12.10.18 | Spirit in the Sky

The prospect of death invites a peek into the world of metaphysics. Member Monday (12/10/18) is dedicated to the two Highland community members we recently lost. Actually, it is dedicated to each and every one of us -- to us, simply different cars on the same train. May we endeavor to share our respective views on the nature of the soul, spirit, and the other immeasurables even if in doing so it feels like both an accommodation to the necessity of language and proof of its inadequacy.

Some inspiration may be offered by way of the Judaeo-Christian belief that our spirits will survive bodily death, "Are Spirits In Space? Exploding Spirits and Absolute Theories Of Space and Time" (link:1,030 words).  This two-page mini-overview touches on some of the earlier thinkers whose space and time theories may have evolved but still largely inform certain belief today. Just avoid any temptation to interpret words like "absolute theories" in any real-world scientific sense as religion deals with the immeasurables and thus may be deemed immaterial, in both senses of the word.

A non-western view may offer some additional perspective just as it did in our discussion surrounding Member Monday (10/29/18)/It's About Time, the chronicle of one western philosopher's widened enlightenment by way of eastern teachings. Particularly insightful is "Ghosts On The Shore" (link: 3,200 words) with the Japanese take on the afterlife, incorporating a moral message as part of the Buddhist teachings. The Japanese sense of the supernatural just seems rooted in psychological pragmatism as it embraces the notion that the dead are meant to be called upon to pacify the spirits of the living, rescuing them from life's uncertainties.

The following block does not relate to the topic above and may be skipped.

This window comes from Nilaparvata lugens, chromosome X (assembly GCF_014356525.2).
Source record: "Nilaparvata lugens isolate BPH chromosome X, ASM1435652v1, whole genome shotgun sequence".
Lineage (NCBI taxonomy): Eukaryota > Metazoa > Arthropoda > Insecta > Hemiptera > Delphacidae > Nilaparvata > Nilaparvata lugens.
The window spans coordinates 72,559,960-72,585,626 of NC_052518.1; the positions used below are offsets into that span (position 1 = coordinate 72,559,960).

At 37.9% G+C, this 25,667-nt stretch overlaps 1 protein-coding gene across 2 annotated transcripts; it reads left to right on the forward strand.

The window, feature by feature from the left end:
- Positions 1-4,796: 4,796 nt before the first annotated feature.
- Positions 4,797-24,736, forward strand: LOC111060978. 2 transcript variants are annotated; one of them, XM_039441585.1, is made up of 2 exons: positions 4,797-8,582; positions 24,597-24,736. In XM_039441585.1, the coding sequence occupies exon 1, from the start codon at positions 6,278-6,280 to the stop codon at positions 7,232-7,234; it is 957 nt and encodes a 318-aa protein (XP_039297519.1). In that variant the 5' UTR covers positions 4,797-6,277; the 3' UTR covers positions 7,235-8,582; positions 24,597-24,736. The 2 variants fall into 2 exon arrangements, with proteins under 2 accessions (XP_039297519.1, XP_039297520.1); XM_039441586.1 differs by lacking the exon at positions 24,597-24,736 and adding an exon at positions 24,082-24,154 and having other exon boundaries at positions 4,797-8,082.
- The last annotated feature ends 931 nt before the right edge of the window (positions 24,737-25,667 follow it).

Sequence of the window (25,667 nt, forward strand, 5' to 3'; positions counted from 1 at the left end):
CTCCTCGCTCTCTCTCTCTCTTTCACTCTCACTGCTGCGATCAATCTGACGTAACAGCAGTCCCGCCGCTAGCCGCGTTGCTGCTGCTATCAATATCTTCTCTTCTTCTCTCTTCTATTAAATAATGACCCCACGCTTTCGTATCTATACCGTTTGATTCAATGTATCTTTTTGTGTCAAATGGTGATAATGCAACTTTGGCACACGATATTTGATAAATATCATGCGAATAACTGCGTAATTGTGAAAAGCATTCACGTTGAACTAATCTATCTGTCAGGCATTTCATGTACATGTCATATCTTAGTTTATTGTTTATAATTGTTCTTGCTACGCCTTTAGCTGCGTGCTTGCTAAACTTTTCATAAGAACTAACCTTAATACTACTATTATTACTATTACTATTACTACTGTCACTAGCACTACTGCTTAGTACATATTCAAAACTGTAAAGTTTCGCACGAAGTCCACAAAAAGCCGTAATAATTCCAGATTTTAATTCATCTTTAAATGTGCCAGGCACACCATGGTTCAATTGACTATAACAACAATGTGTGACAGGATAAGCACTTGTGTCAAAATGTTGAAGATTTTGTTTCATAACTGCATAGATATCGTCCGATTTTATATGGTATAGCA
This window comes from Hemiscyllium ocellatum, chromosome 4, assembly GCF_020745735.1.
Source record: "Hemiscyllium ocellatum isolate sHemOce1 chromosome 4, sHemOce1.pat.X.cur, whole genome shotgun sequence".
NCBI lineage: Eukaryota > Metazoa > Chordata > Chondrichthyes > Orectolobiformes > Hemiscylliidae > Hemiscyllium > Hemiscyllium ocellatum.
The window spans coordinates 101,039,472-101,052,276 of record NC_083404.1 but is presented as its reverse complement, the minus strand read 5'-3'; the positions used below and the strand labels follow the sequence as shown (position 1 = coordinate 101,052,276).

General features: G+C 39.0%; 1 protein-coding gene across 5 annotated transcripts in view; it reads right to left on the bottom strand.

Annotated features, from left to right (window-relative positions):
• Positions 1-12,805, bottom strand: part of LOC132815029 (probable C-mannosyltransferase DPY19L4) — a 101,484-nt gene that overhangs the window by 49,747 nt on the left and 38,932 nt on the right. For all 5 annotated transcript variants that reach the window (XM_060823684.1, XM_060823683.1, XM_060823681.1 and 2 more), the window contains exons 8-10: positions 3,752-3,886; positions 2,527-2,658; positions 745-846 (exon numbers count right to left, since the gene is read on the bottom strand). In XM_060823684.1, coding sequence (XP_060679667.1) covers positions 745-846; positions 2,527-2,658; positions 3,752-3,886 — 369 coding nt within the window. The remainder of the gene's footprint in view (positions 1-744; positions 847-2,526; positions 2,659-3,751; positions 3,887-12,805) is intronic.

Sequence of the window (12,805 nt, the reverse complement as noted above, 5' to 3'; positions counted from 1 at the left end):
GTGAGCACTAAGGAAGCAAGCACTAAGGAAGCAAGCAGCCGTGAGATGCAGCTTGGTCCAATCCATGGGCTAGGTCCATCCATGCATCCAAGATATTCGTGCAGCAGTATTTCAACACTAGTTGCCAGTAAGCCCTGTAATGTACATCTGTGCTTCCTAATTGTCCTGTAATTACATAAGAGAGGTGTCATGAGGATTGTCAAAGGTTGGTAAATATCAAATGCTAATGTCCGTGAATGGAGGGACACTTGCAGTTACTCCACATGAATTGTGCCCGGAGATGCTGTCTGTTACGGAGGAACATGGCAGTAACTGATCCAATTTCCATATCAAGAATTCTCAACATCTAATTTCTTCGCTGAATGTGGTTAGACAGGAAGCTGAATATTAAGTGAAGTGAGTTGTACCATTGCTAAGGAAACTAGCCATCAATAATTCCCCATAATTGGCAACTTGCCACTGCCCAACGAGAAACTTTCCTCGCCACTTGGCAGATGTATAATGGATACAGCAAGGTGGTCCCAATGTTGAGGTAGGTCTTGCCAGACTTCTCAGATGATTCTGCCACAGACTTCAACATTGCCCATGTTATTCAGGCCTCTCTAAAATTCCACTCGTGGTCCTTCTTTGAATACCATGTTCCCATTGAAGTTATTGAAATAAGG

Indeed, how real are we: “Ghost stories point us towards a well-founded anxiety about the stability of our own existence. They do not necessarily induce a fear of being close to death or of our existence coming imminently to an end, but rather indicate something suspiciously thin or fragile or insubstantial about that existence to begin with. You being yourself is an extremely fragile proposition. You can’t say that the living are real and the dead are virtual. They’re the same” 

So, how is it we contemplate our own mortality and whence comes such belief? Out of fear? From religion? Perhaps even from a certain narcissism? Shakespeare provides his own take on the arrogance of the presumed connection to the spirits:

“Glendower: I can call spirits from the vasty deep.

Hotspur:  Why, so can I, or so can any man;

But will they come when you do call for them?" 

Steve SmithComment